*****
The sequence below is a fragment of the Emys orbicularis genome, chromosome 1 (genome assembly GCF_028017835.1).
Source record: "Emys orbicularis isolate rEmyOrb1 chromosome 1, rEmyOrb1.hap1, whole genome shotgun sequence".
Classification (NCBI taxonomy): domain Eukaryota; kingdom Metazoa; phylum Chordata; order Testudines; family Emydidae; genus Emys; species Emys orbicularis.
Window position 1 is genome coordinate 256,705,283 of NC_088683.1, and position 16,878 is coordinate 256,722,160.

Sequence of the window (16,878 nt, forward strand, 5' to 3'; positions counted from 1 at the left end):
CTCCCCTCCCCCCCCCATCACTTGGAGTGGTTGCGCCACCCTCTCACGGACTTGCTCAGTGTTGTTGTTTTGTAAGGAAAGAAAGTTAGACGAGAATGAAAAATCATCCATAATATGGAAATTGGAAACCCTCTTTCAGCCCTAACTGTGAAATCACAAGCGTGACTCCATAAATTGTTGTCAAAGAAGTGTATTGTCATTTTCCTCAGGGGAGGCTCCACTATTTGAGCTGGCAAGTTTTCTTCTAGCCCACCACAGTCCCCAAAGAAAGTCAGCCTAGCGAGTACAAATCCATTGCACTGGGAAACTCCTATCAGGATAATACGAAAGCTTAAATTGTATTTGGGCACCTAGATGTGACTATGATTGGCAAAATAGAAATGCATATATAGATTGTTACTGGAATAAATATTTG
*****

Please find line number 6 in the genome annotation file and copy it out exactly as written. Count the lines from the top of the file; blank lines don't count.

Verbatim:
CTCCCCTCCCCCCCCCATCACTTGGAGTGGTTGCGCCACCCTCTCACGGACTTGCTCAGTGTTGTTGTTTTGTAAGGAAAGAAAGTTAGACGAGAATGAAAAATCATCCATAATATGGAAATTGGAAACCCTCTTTCAGCCCTAACTGTGAAATCACAAGCGTGACTCCATAAATTGTTGTCAAAGAAGTGTATTGTCATTTTCCTCAGGGGAGGCTCCACTATTTGAGCTGGCAAGTTTTCTTCTAGCCCACCACAGTCCCCAAAGAAAGTCAGCCTAGCGAGTACAAATCCATTGCACTGGGAAACTCCTATCAGGATAATACGAAAGCTTAAATTGTATTTGGGCACCTAGATGTGACTATGATTGGCAAAATAGAAATGCATATATAGATTGTTACTGGAATAAATATTTG